Who provides the money to charities?
One might think in Canada, with all its emphasis on social programs, that the government provides a larger percentage of funding to nonprofit organizations that does the United States. According to Charity Village, that’s not true. In Canada 31% of revenues to charities come from government; US governments provide 57%.
The differences don’t end there. Canadian charities rely on fees for service (51% of revenues) more often than their US counterparts (31% of revenues). Revenues from philanthropy in Canada are 9%, compared with 12% in the United States.
Who knows what the benchmark should be, but Charity Village reports the following: “The global average of civil society sector revenue breaks down as follows: government contributions contribute 35% of revenue, fees and charges contribute 53% of revenue, while philanthropy contributes only 12% of revenue.”
So what does it all mean? First, philanthropy is currently not the major financial fuel for charities, which is probably important to keep in mind. Relationships with governments and their various granting streams are probably more important for most service providers than focuing on growth in revenues from donors.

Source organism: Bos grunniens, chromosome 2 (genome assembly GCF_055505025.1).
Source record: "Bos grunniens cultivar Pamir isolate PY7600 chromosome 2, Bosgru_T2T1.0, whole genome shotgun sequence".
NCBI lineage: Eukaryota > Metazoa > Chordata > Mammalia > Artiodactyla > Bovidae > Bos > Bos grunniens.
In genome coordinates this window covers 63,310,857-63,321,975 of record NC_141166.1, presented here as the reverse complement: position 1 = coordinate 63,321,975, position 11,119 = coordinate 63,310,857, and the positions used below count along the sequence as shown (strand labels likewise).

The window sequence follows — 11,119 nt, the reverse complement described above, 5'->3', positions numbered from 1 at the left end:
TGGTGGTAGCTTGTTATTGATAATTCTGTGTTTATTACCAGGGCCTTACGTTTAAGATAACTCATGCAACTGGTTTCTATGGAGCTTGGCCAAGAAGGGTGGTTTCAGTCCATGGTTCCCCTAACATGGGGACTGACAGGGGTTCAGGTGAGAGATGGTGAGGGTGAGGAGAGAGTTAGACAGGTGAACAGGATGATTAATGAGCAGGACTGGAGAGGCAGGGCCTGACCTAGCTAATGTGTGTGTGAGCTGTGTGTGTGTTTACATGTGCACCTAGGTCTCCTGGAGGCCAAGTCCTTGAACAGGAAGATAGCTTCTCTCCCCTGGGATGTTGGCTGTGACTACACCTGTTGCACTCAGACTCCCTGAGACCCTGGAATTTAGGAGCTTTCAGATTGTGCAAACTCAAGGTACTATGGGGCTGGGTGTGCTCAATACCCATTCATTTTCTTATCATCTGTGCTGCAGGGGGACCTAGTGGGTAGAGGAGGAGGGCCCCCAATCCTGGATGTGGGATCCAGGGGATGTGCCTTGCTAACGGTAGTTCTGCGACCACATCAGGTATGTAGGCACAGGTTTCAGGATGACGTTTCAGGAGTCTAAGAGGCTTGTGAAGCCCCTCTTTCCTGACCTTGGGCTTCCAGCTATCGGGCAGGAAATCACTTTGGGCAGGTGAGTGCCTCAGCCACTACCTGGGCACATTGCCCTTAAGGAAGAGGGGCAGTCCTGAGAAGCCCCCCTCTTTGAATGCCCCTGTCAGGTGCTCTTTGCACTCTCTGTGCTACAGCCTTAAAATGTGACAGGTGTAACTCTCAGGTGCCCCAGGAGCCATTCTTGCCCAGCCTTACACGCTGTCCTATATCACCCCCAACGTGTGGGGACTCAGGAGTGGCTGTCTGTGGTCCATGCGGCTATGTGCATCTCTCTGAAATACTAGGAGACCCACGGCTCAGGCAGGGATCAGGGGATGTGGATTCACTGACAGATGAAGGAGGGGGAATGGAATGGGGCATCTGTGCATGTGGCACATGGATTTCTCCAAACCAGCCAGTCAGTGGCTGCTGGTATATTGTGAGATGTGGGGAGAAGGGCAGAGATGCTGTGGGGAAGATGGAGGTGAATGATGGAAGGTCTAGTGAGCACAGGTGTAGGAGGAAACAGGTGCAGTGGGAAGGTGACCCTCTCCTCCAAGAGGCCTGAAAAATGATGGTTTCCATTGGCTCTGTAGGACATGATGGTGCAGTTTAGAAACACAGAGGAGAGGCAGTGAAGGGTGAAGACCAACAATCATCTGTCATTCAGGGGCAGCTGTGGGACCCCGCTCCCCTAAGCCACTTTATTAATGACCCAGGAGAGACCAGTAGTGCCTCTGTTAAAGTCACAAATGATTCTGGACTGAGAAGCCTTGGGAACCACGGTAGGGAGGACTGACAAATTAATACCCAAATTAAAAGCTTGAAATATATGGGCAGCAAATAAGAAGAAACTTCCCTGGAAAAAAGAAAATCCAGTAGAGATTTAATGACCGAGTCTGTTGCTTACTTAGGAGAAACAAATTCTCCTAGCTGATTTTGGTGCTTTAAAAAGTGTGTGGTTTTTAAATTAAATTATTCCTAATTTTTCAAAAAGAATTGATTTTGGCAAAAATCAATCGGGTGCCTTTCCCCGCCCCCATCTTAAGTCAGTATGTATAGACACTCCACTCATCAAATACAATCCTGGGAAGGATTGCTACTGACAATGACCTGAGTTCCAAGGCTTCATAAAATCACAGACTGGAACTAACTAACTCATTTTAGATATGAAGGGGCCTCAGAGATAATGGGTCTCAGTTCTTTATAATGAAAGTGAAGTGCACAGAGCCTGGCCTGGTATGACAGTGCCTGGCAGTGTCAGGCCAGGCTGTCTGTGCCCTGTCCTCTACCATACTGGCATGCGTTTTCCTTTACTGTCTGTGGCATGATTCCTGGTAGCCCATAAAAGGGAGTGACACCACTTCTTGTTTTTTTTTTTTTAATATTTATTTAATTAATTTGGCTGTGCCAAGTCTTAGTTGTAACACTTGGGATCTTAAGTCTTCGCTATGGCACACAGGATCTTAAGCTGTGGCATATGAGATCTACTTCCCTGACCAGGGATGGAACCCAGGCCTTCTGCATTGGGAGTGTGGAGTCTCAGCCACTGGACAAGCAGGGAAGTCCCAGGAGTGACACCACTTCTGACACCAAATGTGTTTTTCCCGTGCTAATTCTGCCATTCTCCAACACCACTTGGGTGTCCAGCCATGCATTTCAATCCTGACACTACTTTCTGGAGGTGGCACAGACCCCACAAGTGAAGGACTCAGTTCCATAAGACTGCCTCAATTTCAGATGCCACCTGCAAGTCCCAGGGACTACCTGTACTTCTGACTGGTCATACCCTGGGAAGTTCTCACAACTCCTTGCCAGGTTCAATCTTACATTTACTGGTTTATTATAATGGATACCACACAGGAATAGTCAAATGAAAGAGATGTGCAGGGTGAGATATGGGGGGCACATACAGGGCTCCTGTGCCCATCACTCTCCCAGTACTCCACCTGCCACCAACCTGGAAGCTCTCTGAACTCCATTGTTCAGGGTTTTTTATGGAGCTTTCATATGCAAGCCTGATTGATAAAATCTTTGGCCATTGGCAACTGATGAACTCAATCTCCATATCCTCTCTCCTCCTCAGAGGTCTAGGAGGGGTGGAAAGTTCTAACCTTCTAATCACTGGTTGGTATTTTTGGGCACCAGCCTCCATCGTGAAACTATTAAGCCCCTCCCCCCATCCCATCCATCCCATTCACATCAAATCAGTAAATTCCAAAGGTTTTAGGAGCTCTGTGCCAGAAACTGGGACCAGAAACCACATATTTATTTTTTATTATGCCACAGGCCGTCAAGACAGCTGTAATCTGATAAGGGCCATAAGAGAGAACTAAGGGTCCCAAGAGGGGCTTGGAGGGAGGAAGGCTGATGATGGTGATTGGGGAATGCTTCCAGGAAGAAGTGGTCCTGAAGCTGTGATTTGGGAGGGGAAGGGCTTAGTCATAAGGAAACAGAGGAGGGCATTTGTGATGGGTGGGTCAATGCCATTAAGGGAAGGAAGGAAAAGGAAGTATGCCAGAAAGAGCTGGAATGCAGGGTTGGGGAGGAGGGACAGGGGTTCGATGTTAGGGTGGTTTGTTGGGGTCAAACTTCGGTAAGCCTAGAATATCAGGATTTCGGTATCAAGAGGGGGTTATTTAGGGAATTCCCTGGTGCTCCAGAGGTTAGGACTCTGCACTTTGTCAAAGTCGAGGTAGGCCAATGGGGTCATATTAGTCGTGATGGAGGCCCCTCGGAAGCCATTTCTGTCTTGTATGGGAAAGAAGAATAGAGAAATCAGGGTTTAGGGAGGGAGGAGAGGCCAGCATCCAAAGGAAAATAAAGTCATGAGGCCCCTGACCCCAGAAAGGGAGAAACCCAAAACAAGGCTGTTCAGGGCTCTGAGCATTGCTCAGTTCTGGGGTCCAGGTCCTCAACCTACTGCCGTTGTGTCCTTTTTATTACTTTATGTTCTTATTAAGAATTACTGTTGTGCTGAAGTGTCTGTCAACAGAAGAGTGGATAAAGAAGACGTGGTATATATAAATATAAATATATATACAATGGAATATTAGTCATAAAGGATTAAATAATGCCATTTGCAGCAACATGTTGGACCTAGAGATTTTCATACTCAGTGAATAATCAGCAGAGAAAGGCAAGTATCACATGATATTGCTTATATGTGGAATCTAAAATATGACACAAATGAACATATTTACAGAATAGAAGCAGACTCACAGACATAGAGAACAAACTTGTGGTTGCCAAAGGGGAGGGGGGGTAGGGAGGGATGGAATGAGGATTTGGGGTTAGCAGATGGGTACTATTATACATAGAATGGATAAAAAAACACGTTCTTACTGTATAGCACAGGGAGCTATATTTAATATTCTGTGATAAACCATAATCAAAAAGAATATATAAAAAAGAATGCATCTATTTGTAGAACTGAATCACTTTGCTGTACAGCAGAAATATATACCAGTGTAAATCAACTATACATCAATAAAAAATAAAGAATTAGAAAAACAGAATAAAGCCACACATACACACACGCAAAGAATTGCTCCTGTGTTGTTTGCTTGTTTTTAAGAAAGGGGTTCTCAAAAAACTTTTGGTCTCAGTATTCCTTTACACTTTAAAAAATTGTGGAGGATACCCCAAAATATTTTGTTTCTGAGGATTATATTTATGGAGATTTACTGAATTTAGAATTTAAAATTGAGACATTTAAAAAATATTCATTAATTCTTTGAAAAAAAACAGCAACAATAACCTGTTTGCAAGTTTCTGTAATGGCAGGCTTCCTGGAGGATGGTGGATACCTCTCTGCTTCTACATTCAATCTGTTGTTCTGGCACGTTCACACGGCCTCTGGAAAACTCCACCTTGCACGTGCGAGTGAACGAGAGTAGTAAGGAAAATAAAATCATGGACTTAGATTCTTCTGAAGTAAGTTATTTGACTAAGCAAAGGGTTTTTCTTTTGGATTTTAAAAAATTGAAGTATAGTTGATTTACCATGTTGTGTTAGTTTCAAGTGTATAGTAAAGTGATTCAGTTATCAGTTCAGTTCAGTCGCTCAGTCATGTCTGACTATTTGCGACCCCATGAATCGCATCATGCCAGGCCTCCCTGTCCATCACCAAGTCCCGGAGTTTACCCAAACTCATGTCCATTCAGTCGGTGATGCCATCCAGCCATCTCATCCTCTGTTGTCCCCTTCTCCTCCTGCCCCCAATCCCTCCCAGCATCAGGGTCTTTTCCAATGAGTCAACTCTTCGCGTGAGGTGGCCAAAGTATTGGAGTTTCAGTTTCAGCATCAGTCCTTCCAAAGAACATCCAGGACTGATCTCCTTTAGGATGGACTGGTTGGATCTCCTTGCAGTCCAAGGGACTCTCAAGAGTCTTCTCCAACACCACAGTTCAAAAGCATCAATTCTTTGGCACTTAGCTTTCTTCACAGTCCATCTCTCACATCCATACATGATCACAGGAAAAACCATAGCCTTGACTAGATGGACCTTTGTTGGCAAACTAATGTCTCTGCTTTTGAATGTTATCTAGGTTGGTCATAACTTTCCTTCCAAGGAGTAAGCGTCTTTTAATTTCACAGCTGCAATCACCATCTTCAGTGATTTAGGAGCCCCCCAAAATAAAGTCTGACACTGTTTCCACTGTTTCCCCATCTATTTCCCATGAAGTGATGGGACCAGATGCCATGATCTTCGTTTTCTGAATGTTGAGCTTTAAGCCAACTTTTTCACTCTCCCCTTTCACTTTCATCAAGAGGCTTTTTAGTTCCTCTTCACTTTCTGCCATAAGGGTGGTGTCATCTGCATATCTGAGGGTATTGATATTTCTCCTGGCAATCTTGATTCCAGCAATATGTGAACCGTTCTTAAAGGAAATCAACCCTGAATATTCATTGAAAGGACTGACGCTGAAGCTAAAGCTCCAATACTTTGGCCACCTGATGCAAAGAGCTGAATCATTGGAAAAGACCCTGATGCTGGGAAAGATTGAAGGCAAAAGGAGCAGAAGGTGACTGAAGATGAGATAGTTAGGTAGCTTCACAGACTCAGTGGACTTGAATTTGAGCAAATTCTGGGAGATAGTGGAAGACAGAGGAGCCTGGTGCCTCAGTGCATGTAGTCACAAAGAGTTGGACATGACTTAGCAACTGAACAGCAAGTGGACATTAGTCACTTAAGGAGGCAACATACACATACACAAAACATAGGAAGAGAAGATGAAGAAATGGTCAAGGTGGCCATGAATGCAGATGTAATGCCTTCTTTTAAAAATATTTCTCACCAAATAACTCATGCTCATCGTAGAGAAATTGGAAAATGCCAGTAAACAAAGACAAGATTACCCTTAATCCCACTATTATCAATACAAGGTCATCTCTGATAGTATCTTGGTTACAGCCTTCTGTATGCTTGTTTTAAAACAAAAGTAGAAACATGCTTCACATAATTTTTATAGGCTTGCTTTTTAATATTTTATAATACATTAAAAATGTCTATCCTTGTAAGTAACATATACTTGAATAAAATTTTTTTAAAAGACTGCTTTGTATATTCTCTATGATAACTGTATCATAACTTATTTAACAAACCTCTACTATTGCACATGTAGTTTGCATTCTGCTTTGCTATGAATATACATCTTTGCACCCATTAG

Second, in Canada, hard economic times which result in government cutbacks to charities will impact service recipients to a greater extent, given the already high dependence on user fees and a lower rate of revenues of philanthropy compared with the United States or worldwide.
One current unknown is if the above data includes health care in the equation. If not, Canada’s data would look different that that of the United States (i.e. universal healthcare compared to market driven healthcare).
Implications for Canadian charities:
1. Get more adept at your relationships with governments is probably the first priority or work to ensure those organizations that represent you (associations, Chambers of Voluntary Organizations) are doing that.
2. While your own capacity to solicit donations from individuals may not be strong, work on relationships with United Ways or, if appropriate to your “field” with federated fundraisers. For some organizations it might be possible to take advantage of some of the new ways to fundraise that meet the needs of younger people who tend to raise money and mobilize volunteer support in non-traditional ways (I will write more about that another time).
3. Explore ways to leverage new technologies, many of which are free or low cost, to handle communications and operational functions. Not only will technology help decrease costs in the long run, they provide new – and often better – ways to connect, communicate, and engage your constituents. Collaborative use of technology is another option.
If you want to know more about how to think about, plan for, and execute some of these changes, let me know. (Email)